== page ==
The Traditional Busó Festivities of Mohács, Hungary [Gallery]

By Zsolt Repasy

 IMAGE: Zsolt Repasy

IMAGE: Zsolt Repasy

The “Poklade” (busó festivities) is a tradition of the “Sokac” or “Sokci” ethnic group in Mohács, Hungary. It brings together the Croat minority in Mohács and their Hungarian, German, Serbian and Roma (gypsy) neighbors who have passed on the tradition for generations, creating a strong sense of local identity and multi-ethnic unity through music, dancing and celebration.

Today the character of the “Busó” is an important symbol of the city and a commemoration of the great (sometimes sad) events of its history. The character of the “Busó” itself is a scary one, looking a bit like a devil. Men who dress up as “busós”, wear sheepskin coats, hand-carved, scary wooden masks and use items (most of these are agricultural tools) to make as much noise as possible to raise attention and scare away evil spirits. Traditionally, only grown men and boys over 18 could dress up as busós.

Another unique character of the Poklade is the so-called „jankele”. Jankeles also look creepy and scary. They wear rags, mask their identity and carry a sack filled with rags, small pebbles, sawdust, or soot. They’re supposed to keep the bystanders and children away from the busós with sometimes playful, sometimes rough swings with their bags. Originally, children, who could not be a “busó” yet, dressed up as “jankeles”. These days, some adults also become “jankeles” as there is even more freedom and craziness included and some find it more intriguing.

The event lasts for six days in February, starting on a Thursday and lasting until Tuesday (Mardi Gras). During the festival, several locations feature events and programs all day, such as costume contests, footraces for „jankeles” and young busós, exhibitions of authentic handcrafts to buy, and tasting local delicacies.

Visitors can witness the march of the busós (originally only on Tuesday, these days due to the large number of visitors on Sunday as well). In the recent years there were more than 1,000 registered busós marching, so it is undoubtedly spectacular. Every “busó” group tries to add some unique feature to their appearance or “entrée” while still preserving the genuine “busó” characteristics. Some groups march on foot, others ride horse-drawn or motorized fantasy vehicles (some look traditional, others are almost Mad-Max-like). As a closing ceremony at the end of the festival, as a grand finale, the busós burn a coffin on a huge bonfire in Széchenyi square, central Mohacs. The coffin symbolizes winter and every year a short, sarcastic “message” is painted on the sides. One side normally has an older, folkloric message, the other side may have a reference to current political events, or an acknowledgement or criticism to the government. This adds to the rebellious characteristic of the carnival.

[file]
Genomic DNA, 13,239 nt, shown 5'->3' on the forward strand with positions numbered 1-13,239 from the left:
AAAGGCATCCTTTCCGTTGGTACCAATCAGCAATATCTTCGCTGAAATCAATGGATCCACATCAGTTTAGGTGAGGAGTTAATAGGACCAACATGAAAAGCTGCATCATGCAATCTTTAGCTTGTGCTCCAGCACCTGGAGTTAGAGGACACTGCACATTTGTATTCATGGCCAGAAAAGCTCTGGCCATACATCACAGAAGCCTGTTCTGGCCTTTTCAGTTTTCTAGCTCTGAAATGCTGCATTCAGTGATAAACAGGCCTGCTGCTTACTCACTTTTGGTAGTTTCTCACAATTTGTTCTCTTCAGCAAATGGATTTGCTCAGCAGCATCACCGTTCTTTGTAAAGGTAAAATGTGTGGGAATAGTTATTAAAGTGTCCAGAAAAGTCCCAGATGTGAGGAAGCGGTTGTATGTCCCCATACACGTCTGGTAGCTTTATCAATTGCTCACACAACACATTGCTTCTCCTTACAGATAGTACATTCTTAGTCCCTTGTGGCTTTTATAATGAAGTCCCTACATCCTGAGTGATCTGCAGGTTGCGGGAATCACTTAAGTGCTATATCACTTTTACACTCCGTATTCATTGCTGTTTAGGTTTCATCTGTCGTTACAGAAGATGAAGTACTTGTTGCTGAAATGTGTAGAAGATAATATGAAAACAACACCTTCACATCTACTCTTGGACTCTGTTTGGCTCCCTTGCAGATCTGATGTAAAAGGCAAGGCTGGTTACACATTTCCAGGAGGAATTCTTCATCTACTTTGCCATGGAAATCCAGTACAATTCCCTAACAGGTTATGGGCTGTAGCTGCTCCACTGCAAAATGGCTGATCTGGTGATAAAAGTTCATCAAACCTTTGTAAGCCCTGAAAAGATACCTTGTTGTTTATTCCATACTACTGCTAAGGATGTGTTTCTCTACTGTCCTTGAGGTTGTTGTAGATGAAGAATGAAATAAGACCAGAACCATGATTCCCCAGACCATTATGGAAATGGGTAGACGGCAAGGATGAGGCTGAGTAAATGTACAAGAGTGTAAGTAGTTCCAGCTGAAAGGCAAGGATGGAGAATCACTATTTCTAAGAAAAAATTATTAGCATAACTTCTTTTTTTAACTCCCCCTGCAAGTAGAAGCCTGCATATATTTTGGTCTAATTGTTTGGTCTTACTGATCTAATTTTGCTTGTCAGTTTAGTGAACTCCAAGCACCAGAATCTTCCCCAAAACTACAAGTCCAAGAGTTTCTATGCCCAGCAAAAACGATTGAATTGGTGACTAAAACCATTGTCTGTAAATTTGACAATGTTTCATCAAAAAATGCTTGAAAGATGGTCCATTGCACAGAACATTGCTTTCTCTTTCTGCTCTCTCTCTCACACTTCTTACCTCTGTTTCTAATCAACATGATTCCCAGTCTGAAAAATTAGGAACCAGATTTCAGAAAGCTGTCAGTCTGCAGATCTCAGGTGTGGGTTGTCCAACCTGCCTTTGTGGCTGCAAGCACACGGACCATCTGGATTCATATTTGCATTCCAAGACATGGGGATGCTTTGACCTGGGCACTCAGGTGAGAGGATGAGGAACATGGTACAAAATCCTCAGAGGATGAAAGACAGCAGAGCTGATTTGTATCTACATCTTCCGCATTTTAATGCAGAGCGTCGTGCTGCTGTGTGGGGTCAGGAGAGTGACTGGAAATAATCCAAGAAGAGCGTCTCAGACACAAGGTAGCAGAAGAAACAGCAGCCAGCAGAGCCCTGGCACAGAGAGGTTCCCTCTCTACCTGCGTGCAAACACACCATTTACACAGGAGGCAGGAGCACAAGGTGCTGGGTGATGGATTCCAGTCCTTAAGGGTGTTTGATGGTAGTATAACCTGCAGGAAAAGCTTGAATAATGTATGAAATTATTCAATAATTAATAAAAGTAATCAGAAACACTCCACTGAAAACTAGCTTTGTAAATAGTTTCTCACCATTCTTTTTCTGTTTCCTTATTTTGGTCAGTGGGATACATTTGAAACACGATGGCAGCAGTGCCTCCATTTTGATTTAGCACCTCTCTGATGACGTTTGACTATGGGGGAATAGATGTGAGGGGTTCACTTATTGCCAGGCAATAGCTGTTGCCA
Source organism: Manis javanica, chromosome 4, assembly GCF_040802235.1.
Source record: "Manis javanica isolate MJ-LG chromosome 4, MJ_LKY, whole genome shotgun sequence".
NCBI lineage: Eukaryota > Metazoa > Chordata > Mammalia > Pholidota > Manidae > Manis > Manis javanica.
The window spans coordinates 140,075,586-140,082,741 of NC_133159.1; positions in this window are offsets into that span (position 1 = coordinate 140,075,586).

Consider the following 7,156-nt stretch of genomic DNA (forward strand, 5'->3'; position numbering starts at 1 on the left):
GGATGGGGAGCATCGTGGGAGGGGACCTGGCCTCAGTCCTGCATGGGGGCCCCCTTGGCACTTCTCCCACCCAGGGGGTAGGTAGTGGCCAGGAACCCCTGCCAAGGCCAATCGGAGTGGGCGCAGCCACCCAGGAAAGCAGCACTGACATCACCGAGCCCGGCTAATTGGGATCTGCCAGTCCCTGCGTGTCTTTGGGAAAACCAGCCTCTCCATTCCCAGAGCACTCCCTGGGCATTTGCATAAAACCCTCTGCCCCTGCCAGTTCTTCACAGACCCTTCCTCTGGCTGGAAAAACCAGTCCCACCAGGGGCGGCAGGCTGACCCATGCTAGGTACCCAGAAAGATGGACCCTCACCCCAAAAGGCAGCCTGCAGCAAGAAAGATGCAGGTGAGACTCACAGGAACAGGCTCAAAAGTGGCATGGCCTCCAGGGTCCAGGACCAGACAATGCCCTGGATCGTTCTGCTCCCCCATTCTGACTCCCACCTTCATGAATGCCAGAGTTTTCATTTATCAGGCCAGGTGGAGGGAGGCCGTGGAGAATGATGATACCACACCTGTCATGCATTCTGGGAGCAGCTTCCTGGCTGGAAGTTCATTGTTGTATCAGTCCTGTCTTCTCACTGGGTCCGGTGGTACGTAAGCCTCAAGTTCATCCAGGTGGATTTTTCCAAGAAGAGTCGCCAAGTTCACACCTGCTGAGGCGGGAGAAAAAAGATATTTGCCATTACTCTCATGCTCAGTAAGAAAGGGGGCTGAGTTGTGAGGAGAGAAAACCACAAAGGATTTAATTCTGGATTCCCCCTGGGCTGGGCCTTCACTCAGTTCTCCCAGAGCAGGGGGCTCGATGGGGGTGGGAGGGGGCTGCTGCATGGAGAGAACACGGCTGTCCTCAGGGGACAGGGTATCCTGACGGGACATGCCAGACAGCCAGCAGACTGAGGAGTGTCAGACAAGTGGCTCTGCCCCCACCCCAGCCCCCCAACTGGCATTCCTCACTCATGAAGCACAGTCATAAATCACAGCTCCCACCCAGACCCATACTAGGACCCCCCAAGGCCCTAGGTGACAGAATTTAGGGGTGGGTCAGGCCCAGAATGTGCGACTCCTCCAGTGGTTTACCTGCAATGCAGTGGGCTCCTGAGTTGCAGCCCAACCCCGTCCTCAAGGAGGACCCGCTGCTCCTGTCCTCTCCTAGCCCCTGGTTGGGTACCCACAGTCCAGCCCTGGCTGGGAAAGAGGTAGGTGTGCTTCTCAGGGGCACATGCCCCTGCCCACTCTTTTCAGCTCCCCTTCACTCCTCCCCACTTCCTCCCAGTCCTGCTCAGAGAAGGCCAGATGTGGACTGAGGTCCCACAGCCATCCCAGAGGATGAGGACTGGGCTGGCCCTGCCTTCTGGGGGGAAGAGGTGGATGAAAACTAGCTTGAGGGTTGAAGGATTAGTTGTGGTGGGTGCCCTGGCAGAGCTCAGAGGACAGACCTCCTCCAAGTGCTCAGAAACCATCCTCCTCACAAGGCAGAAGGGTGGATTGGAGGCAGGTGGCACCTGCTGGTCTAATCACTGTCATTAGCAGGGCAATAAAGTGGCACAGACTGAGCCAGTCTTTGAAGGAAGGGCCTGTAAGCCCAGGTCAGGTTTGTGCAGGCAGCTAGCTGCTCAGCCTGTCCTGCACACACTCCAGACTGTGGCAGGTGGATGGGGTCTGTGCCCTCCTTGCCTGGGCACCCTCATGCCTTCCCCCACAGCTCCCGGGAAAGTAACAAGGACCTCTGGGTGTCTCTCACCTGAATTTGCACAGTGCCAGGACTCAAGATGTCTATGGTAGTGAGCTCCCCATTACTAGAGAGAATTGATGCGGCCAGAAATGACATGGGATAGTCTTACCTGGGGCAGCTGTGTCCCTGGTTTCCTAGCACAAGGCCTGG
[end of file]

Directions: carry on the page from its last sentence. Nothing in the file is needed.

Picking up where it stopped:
It is not just a cultural and social event, it also plays a very important role in the local community, as people have a chance to express their respect and homage to their roots, the city and the “Sokci” community. The “busó” groups are mostly self-organized groups of friends and colleagues. There are busó groups consisting of firemen and policemen. I also know a group where its members are rowers – which is a predominant sport of the region as the river Danube is very close.

There are different explanations of the origins of this beautiful event. One is telling the anecdote from the times of Turkish occupation in the 17th century. According to the legend, locals carved and put on scary wooden masks to scare away the occupying Turks. The less popular story doesn’t have any heroic, historical aspects, it simply talks about the Busó festivities as a “typical” carnival event when people celebrate the end of winter, the arrival of Spring, and good spirits.

Apart from the carnival, this tradition is also about fertility, like many other traditions related to the arrival of spring. Therefore many „busós” act mischievously with women, teasing them. Although the first version sounds more tempting and might boost local pride, most likely it doesn’t stand a chance to be the real origin. I’ve talked to ethnographers and they strongly doubt, even reject the historical anecdote. Others also claim that the tradition has ancient roots from pagan times. There are debates and there is no silver bullet here, but I think it is more important to preserve and nurture this magical cultural gem.

During the event, there is a dancehall every night where locals dance in traditional clothes to the authentic “kolo” (circle dance) and in the daytime they cook together. The most predominant local meal is a kind of bean stew prepared in large clay jugs. Every ingredient (beans, vegetables, bacon and meat) is placed in the jug along with water, herbs and spices, the jug is placed by the fire on the ground and in a few hours it’s ready. People drink mulled wine and palinka (Hungarian spirits made of fruit, at least 50 degrees strong). It is so much beloved by locals that once it is over, people start the countdown to next year’s “Busó” festivities.

This tradition and its event is inscribed on the Representative List of the Intangible Cultural Heritage of Humanity of the UNESCO in 2009.

Article and imagery by Zsolt Repasy, a National Geographic and Vice-published photographer traveling the world. Follow him on Instagram!


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